Although the U.S. sees more tornado touchdowns than any other region on earth, West Virginia ranks low among the 50 states for twister sightings, averaging only two per year. However, history proves that the state is not immune to devastating wind damage. With the right tornado insurance on your West Virginia home, business and vehicles, you can withstand the cost of wind damage without emptying your savings. If you aren't sure whether you have enough coverage or need quotes on a new policy, a local agent can provide the information you need.
The vast majority of tornadoes that touch down in West Virginia are F1 or F2 tornadoes according to the Fujita scale. This means they reach wind speeds between 73 and 157 miles per hour. This is moderate by the standards of the Fujita scale, but it is still strong enough to rip roofs off houses or snap large trees.
With wind speeds up to 250 mph and paths as wide as a mile, a tornado can leave devastating loss in its wake. You can mitigate financial loss by making sure you have enough of the right coverage for your belongings, whether you own or rent your home.
Most homeowners policies include coverage for damage from strong winds and do not need separate endorsements for tornadoes. This also covers damage from flying debris, which is the biggest cause of injury and destruction when a twister touches down near residential areas. It is a good idea to make sure your homeowners policy carries sufficient coverage for the following, which can come in handy after a major storm:
If you would like insurance for the replacement cost of your belongings, rather than the actual cash value, it can be well worth the slight increase in premiums. Actual cash value accounts for depreciation, so even if you cover all of your major items, you only receive compensation for their current value. To replace your belongings with new items of the same quality, you may need to use savings or credit. Replacement value coverage pays to purchase new items of identical quality to the original items.
If you rent your home, the landlord's insurance policy can cover tornado damage to the structure of your apartment, townhouse or single-family home. However, it is your responsibility to insure the contents of your home, such as your furniture, electronics, kitchenware, small appliances and other items.
A typical renters policy can provide coverage for these items, up to a certain dollar amount. The standard coverage limit for renters insurance is $20,000, which is the average value of the property most people keep in the home. If you have expensive furniture or other valuable items like artwork, collectibles or musical instruments, you may need to increase your coverage limits and add separate riders for high-ticket items.
West Virginia state law only requires that you carry liability coverage for your car or truck. However, if flying debris, falling trees, hail or strong winds damage your vehicle, liability coverage will not help you repair or replace your vehicle. To do this, you need comprehensive coverage.
Comprehensive vehicle insurance covers non-collision damage, such as theft, vandalism and storms. If you financed your car, you may be required to carry comprehensive coverage to meet the lender's insurance requirements. A local agent can look over your policy with you if you aren't certain.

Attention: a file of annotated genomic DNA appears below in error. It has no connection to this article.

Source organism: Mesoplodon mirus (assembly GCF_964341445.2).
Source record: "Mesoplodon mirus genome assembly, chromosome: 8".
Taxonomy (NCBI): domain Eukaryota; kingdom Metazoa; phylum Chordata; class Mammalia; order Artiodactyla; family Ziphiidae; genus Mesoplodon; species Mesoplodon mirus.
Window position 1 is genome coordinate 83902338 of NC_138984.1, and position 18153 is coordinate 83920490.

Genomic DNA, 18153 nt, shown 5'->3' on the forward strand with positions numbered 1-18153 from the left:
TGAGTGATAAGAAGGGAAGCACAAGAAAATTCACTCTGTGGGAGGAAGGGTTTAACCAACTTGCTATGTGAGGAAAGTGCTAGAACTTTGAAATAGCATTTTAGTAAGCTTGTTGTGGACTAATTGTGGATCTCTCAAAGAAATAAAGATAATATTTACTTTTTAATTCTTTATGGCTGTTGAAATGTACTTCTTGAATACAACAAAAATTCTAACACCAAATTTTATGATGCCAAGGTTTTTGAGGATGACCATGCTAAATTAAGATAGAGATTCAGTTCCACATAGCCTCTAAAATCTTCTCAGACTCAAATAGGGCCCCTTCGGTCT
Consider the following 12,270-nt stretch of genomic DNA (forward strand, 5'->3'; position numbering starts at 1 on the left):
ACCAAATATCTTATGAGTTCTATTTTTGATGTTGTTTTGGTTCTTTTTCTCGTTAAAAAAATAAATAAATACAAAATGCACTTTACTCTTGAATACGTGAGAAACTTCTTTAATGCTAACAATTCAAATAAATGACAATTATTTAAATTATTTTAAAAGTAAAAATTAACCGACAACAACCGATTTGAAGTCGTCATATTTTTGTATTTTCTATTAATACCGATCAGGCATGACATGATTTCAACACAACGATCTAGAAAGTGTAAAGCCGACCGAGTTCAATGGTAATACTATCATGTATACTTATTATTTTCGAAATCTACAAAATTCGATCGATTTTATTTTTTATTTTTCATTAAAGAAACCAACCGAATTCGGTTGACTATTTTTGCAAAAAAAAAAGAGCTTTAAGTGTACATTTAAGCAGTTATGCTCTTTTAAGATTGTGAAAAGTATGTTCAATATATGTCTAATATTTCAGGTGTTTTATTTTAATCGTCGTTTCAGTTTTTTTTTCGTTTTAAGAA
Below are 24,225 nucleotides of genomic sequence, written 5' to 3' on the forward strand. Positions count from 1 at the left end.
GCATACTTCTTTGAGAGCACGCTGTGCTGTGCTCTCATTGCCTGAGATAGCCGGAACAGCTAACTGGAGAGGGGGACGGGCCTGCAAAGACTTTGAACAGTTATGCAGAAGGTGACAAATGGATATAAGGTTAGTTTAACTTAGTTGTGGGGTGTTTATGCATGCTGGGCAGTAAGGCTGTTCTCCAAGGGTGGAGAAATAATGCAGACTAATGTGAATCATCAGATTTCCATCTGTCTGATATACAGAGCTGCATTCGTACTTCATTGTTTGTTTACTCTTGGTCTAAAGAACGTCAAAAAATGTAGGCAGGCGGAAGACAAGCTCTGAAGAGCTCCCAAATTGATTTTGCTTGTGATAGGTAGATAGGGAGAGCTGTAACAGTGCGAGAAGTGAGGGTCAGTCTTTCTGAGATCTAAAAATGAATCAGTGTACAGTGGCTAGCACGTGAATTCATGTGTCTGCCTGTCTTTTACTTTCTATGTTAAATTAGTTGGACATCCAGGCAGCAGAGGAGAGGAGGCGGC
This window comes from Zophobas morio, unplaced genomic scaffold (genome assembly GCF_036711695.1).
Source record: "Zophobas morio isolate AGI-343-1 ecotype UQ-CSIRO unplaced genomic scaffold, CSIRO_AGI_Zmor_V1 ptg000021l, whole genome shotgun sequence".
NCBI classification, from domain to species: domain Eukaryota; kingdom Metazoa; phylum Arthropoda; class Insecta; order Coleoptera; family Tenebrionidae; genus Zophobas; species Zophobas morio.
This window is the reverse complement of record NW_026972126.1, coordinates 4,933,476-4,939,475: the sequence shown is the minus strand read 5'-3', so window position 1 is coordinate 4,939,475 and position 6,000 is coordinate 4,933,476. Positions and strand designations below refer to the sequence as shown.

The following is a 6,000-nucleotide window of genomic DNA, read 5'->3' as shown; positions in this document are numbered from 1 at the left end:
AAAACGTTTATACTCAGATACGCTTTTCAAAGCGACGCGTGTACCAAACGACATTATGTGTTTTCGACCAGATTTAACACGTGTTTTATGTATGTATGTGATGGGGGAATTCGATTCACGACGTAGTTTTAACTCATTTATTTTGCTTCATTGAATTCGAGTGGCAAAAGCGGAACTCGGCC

It may be a good idea to opt for replacement value coverage instead of actual cash value coverage if you can afford it. This will help to ensure that you can replace your vehicle with a brand new one if a tornado or other disaster destroys the vehicle.
If you have a typical business insurance policy, your buildings and property probably already have protection against strong winds, hail and debris. You may need to inventory your equipment and merchandise from time to time to make sure your coverage limits are high enough. This is especially true after major purchases, additions and mergers.
A local agent can help you evaluate your coverage limits and can look over your liability coverage to make sure you have tornado coverage if a client or guest suffers injuries on the premises during a storm. Additionally, you can prevent potential injury to employees and customers by making a company disaster plan that includes the following suggestions:
You may benefit from business interruption insurance, which compensates you for lost income while you close down for storm-related repairs. Many businesses that close after being destroyed by a fire or storm never reopen because of mounting costs and lack of revenue. Business interruption insurance can keep you afloat and save you from resorting to debt to cover expenses after a disaster.
The peak of West Virginia's tornado season falls in June, usually accompanied by strings of thunderstorms and heavy rainfall. That means that where tornadoes strike, floods can follow. Most policies do not cover natural flooding. To protect against the cost of damage caused by excess rainfall, creek overflows and broken river levees, you need a flood insurance policy from the National Flood Insurance Program. Coverage is available for homeowners, renters and business owners across the U.S. You can check with a local agent to see if flood insurance is available to your community.
Whether you are purchasing a new policy or reviewing your current coverage from time to time, a local agent can help you feel certain that you have enough tornado insurance to protect your West Virginia home and assets. Independent agents in the Trusted Choice® network can find coverage from many different insurance providers. A local agent can evaluate your coverage needs with you and can help you find quotes on a policy that fits your needs and your budget.
Contact an agent in your area to get started.